Businesses like yours have different reasons to move to the cloud. Some do it primarily to save on hardware. Others go further and outsource services to reduce the need for their own resources. Those who want to outsource administration and related services often believe that this outsourcing also includes cybersecurity. But does it?
The big question is: when you move to the cloud, can you assume that cloud services include handling web application security? The short answer is no. The long answer is that it depends on the type of cloud environment and services. So, let’s begin with the basics.
One cloud is unlike another
The term cloud is very generic. Almost as generic as the term computer. You know how big a difference there is between a super-computer and a mobile (which is also a type of computer) – there is just as much difference between cloud types.
To understand the differences between clouds, you have to remember that your IT environment is based on several layers, like a pie. For example, if you have a WordPress site, first, you have the hardware layer and embedded software. On top of that, you have the operating system. Then comes the basic web software: the web server, the application server (if applicable). On top of that, you have additional technologies and modules, for example, PHP and a MySQL database. Then, on top of that, you have the actual web application, for example, WordPress. Then, you have several WordPress plugins. And then, you have your WordPress content and individual configuration.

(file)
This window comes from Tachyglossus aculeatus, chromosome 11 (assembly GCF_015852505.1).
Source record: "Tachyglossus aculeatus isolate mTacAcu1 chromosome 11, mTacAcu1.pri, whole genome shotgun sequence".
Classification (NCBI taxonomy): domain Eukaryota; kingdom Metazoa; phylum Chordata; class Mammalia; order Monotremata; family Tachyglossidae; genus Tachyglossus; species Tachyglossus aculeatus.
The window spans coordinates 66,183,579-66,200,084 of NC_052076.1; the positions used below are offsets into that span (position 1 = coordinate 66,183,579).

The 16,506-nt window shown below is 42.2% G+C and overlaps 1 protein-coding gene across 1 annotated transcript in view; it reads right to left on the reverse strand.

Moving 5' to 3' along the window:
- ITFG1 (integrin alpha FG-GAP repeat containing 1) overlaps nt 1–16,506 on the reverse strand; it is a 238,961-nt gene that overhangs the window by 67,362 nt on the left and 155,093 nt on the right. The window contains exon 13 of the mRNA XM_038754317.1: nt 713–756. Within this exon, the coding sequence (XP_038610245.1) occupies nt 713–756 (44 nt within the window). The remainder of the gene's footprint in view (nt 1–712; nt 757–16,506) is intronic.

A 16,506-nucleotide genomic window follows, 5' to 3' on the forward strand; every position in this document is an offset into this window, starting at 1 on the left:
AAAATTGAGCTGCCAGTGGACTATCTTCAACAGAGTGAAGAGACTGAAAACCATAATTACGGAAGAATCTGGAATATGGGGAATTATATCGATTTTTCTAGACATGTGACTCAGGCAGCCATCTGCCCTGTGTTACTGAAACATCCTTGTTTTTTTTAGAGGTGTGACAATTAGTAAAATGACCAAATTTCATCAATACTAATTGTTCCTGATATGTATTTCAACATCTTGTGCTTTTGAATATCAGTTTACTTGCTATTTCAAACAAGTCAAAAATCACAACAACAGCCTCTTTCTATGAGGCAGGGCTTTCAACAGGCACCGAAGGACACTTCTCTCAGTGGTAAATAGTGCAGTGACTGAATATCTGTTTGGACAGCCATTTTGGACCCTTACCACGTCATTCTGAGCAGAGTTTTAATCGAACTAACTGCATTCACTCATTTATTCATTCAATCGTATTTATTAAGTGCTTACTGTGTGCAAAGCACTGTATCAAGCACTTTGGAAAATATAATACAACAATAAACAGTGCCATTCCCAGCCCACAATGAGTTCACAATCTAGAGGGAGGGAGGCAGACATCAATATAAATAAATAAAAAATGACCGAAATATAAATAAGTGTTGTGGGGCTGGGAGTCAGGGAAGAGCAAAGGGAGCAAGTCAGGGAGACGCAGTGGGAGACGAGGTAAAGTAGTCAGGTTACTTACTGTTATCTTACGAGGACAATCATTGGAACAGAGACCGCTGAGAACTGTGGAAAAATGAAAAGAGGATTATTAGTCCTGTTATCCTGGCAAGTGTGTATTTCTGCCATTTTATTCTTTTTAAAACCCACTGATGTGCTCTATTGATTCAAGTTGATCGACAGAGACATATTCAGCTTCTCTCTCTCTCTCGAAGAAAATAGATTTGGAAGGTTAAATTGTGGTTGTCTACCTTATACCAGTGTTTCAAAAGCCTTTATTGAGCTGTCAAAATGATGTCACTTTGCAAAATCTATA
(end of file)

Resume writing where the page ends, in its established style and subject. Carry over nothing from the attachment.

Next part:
Every piece of the above “pie” can be either moved to the cloud or handled by you locally. However, there are 3 general cloud types that include different layers.
Option 1: Infrastructure as a Service (IaaS)
When you move your assets to an IaaS cloud, you’re basically getting rid of your server room (if you had one, to begin with). All these noisy computers and tons of wires are now going to be in a place that is not physically accessible to you: somewhere far away, in a huge room together with others, managed by your IaaS cloud provider. Your administrators will be managing your servers not via the local network but via the Internet.
The systems that you move to an IaaS cloud now have to be accessed through the Internet by your employees, partners, etc. It may, in some cases, mean that legacy applications, which used to work over the local network, must be transformed into web applications but it’s not always necessary. You can create tunnels to your new virtual server room and still use legacy (non-web) applications.